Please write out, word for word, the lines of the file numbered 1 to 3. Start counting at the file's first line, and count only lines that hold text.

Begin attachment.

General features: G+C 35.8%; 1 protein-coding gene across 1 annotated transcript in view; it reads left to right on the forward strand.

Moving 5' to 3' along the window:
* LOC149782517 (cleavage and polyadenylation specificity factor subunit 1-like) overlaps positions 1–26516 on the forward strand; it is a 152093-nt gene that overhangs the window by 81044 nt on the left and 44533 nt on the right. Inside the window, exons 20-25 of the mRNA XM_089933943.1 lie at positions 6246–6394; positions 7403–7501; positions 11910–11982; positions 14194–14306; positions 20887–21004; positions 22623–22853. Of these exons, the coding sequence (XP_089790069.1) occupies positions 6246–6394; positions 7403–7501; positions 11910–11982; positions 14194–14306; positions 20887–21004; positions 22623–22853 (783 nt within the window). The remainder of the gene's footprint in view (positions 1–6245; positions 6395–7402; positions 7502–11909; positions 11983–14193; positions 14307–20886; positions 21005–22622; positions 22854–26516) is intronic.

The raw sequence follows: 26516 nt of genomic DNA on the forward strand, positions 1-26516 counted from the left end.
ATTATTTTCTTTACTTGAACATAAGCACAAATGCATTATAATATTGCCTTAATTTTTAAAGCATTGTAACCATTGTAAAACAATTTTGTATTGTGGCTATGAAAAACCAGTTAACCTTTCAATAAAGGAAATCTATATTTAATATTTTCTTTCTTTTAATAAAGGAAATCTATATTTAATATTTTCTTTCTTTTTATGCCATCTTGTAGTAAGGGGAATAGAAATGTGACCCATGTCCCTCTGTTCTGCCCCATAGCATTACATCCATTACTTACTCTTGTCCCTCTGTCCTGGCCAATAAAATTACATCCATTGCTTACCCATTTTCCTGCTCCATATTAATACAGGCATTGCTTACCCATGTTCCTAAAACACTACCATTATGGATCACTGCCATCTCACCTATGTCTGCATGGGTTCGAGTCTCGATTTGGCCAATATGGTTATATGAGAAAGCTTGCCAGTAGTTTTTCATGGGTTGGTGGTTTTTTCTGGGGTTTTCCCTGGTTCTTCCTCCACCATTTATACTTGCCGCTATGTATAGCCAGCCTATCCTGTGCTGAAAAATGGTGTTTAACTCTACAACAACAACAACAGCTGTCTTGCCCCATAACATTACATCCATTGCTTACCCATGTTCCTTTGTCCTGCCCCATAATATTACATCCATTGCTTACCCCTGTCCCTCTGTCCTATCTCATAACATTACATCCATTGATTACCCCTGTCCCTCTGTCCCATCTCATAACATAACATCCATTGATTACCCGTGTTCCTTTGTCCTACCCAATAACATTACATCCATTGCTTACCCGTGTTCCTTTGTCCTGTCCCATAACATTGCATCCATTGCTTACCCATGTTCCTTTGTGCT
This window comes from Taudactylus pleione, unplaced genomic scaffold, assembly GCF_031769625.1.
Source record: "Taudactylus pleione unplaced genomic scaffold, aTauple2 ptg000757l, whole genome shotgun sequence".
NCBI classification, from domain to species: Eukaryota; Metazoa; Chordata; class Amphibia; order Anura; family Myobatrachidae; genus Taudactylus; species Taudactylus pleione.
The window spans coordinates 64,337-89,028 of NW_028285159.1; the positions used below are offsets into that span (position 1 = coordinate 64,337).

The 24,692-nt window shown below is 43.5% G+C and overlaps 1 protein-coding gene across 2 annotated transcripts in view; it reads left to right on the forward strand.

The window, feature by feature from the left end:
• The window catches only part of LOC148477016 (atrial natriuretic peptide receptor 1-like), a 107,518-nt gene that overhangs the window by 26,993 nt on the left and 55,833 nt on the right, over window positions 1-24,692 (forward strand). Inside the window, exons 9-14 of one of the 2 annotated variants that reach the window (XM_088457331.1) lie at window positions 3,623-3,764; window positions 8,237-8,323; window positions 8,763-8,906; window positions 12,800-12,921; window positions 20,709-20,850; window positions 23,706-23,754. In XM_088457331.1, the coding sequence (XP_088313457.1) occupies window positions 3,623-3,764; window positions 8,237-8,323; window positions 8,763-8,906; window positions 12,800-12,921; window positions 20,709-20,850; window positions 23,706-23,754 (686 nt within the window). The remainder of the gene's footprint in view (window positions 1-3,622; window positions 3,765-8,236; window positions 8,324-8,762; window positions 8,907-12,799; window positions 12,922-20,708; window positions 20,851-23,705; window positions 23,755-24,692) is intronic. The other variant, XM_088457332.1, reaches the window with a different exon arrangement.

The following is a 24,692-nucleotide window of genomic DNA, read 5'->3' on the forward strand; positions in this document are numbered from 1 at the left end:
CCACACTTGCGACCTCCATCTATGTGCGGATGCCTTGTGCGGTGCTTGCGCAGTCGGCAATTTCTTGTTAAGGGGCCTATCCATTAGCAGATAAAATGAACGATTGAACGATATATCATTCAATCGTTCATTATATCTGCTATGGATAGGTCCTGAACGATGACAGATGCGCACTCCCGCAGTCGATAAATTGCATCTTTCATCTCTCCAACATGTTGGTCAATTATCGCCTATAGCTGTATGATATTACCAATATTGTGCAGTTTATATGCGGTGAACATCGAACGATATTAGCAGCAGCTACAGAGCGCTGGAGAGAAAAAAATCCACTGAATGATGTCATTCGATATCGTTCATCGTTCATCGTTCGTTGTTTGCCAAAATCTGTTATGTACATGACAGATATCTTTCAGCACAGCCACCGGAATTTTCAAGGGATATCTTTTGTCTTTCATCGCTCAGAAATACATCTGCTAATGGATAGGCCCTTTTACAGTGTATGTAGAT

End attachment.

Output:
General features: G+C 35.8%; 1 protein-coding gene across 1 annotated transcript in view; it reads left to right on the forward strand.

Moving 5' to 3' along the window:
* LOC149782517 (cleavage and polyadenylation specificity factor subunit 1-like) overlaps positions 1–26516 on the forward strand; it is a 152093-nt gene that overhangs the window by 81044 nt on the left and 44533 nt on the right. Inside the window, exons 20-25 of the mRNA XM_089933943.1 lie at positions 6246–6394; positions 7403–7501; positions 11910–11982; positions 14194–14306; positions 20887–21004; positions 22623–22853. Of these exons, the coding sequence (XP_089790069.1) occupies positions 6246–6394; positions 7403–7501; positions 11910–11982; positions 14194–14306; positions 20887–21004; positions 22623–22853 (783 nt within the window). The remainder of the gene's footprint in view (positions 1–6245; positions 6395–7402; positions 7502–11909; positions 11983–14193; positions 14307–20886; positions 21005–22622; positions 22854–26516) is intronic.